Time to address housing issues in Indian country<br>

A statement on President George W. Bush’s re-election

I would like to congratulate President George W. Bush on his re-election. The National American Indian Housing Council is grateful the President has affirmed his Administration’s commitment to honor the sovereignty of Alaska Natives and American Indian tribes.

The National American Indian Housing Council is looking forward to seeing the government-to-government relationship practiced throughout the various federal agencies in the next four years. We also look forward to working with the President and his Administration to help bring desperately needed housing and expanded economic development to our country’s First Americans, changing a culture of neglect that persists in this country.

During his first term, the President has acknowledged the needs in Indian country as he has initiated an increase for diabetes prevention, allocated significant funding for Indian education facilities and signed an executive order to recognize the unique and culturally related academic needs for Native students.

He has also recognized the housing needs in tribal communities as he recently signed the Homeownership Opportunities for Native Americans Act of 2004 into law. The act increases the federal guarantee under a key Native American housing loan program by restoring the loan repayment from 80 to 95 percent in case of default. This action is urgently needed in Indian country as the federal government holds the legal land title, therefore making the land unusable for collateral for loans.

Though President Bush has successes in Indian country, there remains much to be done. Unemployment and poverty rates remain in the double digits. Native Americans also continue to have one of the lowest life expectancy rates when compared with the rest of the U.S. population.

Housing conditions on reservations are no exception. Overcrowding and substandard housing go hand-in-hand in Indian country. Native Americans are three times more likely to live in overcrowded homes. Native Americans are also more likely than other Americans to lack sewage and water systems, telephone lines and electricity because their communities lay in rural areas.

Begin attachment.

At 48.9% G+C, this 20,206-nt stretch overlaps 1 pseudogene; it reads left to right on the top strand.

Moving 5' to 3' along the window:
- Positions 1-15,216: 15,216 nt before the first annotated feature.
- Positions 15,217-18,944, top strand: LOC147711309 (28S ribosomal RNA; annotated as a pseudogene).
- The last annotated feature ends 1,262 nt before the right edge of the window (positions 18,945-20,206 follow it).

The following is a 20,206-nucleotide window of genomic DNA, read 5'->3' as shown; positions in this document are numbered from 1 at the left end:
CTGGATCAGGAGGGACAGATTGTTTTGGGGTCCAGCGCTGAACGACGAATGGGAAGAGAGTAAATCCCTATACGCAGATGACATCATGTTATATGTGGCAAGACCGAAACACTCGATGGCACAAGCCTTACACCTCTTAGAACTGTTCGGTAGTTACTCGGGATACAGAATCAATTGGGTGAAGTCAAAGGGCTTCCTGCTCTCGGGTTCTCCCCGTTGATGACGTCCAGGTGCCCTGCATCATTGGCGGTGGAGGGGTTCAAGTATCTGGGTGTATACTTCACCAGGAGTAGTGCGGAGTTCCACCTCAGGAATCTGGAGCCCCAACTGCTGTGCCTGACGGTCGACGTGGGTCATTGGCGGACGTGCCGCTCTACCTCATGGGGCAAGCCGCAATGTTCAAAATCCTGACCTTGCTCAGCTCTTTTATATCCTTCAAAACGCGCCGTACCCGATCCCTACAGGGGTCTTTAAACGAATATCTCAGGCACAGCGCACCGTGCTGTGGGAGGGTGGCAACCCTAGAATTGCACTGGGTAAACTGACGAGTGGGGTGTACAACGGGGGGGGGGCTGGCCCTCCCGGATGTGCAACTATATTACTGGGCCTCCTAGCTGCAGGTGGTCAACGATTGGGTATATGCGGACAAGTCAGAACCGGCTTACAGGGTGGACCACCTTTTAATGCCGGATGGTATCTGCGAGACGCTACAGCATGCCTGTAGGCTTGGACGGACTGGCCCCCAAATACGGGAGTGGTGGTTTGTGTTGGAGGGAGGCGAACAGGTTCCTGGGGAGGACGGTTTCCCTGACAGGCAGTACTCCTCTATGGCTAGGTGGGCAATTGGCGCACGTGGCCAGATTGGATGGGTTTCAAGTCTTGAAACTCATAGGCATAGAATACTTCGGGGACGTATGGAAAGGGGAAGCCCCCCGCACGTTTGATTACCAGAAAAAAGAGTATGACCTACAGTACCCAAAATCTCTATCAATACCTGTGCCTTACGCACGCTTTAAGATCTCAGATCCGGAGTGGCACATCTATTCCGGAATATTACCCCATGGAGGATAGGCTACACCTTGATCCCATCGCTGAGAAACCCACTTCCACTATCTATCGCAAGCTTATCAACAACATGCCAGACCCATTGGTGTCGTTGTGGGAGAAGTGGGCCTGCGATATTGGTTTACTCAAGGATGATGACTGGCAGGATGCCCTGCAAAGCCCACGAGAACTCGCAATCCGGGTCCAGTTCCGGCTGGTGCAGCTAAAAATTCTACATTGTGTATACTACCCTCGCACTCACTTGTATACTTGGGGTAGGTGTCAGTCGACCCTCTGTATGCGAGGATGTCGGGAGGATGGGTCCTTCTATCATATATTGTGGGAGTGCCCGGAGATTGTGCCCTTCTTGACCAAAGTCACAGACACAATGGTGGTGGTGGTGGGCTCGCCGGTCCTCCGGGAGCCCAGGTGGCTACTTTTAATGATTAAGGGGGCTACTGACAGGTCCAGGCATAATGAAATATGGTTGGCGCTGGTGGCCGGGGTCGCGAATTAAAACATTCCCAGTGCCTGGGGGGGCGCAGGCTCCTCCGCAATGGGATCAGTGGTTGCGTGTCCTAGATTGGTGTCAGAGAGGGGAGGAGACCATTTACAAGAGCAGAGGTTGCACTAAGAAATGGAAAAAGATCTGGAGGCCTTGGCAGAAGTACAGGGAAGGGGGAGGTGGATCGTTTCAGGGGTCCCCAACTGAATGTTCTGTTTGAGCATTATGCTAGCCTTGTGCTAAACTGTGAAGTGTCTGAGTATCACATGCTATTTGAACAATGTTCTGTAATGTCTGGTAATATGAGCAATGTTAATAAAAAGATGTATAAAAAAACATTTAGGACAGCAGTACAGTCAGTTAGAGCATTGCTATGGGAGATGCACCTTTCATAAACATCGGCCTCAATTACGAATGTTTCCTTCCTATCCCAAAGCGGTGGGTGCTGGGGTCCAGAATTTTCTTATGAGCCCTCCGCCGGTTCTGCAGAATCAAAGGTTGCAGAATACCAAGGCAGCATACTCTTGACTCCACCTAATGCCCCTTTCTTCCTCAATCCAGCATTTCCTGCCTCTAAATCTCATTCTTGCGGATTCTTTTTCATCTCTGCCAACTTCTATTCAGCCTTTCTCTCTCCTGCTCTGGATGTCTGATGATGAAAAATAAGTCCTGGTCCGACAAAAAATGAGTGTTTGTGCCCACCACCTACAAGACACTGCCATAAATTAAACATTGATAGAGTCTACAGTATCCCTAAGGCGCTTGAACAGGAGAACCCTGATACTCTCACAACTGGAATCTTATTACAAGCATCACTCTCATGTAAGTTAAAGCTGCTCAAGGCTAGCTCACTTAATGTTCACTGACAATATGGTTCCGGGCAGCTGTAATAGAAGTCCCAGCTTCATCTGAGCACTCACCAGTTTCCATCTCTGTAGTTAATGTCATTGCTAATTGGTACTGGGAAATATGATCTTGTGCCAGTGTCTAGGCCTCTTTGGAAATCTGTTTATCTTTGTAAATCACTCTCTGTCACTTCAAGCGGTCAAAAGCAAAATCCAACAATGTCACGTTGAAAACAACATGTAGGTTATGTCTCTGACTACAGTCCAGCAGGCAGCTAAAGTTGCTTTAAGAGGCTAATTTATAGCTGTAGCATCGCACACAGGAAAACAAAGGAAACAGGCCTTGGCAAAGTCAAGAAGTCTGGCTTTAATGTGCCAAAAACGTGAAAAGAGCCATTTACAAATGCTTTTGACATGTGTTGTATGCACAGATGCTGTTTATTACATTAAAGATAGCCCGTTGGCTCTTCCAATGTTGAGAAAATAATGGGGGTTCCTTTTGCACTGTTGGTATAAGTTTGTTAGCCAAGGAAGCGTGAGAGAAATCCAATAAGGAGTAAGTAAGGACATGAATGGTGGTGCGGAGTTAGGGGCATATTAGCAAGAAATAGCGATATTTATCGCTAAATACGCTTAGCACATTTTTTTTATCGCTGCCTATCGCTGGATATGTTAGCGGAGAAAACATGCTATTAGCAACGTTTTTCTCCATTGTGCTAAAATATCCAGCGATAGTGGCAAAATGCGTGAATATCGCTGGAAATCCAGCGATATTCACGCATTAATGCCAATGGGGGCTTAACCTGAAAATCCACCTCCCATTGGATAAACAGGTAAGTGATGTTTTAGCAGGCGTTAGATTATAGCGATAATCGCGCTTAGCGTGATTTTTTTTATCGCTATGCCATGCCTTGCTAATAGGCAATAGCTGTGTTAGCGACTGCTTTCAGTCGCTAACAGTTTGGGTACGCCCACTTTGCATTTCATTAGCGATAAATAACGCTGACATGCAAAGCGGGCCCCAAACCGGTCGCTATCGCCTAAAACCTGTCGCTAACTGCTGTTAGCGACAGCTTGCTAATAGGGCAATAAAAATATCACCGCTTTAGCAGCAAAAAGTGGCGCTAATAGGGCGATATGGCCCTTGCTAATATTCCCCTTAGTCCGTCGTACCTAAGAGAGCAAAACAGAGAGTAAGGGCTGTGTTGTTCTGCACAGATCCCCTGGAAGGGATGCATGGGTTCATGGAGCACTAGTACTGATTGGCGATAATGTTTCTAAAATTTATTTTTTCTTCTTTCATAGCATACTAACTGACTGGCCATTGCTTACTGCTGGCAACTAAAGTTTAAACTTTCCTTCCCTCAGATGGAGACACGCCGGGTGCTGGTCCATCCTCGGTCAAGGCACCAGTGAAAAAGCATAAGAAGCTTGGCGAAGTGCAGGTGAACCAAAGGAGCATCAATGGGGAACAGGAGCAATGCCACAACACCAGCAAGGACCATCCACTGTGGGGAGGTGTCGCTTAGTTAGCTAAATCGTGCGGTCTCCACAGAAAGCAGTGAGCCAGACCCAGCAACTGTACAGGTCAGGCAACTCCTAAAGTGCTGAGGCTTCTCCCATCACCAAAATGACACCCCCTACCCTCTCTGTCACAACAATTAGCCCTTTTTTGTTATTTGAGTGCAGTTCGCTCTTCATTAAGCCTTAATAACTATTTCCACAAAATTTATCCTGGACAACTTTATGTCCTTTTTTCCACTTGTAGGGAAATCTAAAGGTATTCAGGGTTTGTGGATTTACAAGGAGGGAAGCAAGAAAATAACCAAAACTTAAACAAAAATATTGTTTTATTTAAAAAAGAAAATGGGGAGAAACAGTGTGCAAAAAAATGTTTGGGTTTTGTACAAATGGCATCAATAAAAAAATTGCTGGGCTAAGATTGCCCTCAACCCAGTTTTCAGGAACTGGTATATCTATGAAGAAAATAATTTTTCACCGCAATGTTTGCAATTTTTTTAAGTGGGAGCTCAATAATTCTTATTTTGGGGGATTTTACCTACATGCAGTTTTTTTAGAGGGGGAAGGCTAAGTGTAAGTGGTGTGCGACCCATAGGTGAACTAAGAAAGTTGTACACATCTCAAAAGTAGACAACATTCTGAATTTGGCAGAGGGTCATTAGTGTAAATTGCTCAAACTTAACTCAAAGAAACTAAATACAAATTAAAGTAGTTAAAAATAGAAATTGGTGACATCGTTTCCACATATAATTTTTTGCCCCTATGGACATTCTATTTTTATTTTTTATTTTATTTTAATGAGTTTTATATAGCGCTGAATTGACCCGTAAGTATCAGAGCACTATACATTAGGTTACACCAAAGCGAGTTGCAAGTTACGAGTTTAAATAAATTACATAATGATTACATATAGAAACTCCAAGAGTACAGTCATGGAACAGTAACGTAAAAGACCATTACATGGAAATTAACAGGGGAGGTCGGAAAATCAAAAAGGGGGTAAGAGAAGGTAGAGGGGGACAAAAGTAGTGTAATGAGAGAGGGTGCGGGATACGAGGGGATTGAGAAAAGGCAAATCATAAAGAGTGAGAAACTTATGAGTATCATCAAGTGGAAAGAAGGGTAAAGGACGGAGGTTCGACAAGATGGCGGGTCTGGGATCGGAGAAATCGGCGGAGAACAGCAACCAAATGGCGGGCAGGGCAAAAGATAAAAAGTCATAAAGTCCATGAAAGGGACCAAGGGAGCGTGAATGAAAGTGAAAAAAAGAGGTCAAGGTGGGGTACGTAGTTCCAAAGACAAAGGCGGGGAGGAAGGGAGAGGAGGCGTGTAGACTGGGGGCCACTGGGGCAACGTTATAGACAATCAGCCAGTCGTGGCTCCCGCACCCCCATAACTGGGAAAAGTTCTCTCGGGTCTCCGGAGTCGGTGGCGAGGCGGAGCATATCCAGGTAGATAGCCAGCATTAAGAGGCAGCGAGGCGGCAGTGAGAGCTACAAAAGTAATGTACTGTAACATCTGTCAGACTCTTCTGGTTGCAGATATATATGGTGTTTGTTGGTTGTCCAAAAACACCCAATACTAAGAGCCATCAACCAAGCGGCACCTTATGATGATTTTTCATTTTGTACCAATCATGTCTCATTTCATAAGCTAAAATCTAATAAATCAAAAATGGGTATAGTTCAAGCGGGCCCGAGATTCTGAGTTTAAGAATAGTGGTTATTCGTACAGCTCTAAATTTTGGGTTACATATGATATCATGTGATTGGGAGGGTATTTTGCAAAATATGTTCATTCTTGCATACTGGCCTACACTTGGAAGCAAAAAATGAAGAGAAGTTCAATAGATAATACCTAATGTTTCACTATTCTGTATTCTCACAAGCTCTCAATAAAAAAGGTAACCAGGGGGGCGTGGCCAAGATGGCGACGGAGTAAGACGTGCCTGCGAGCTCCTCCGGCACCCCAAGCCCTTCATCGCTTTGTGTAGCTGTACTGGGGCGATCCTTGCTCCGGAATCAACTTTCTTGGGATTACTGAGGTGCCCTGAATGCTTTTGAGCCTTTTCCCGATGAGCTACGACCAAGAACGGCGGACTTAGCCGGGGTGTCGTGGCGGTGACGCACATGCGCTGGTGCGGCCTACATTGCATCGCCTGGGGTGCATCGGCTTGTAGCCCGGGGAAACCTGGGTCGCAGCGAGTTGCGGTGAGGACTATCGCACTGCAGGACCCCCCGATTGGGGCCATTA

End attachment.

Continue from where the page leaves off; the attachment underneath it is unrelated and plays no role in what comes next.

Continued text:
President Bush proclaims his commitment to work with native people to increase employment and promote cooperation among federal agencies to foster greater economic development. In conjunction with this, the National American Indian Housing Council also requests that his administration increase funding for Indian housing and infrastructure, as inflation continues to pummel the housing construction industry. Congressional funding for Indian housing, as mandated by law through the Native American Housing Assistance and Self-Determination Act of 1996 (NAHASDA), has also stayed stagnant for several years, hurting countless tribes in their pursuit to provide shelter for their people.

The National American Indian Housing Council is committed to extending its resources to the Bush Administration as it continues to contribute to the vitality of our Native American communities. Together, we can work to meet the severe housing shortages that exist on reservations to create culturally relevant, safe and affordable housing for all native people.

(Chester Carl is National American Indian Housing Council Chairman. NAIHC assists tribes and tribal housing entities in reaching their goals of providing culturally relevant, decent, safe, sanitary and affordable housing for Native people in Indian communities and Alaska Native villages.)

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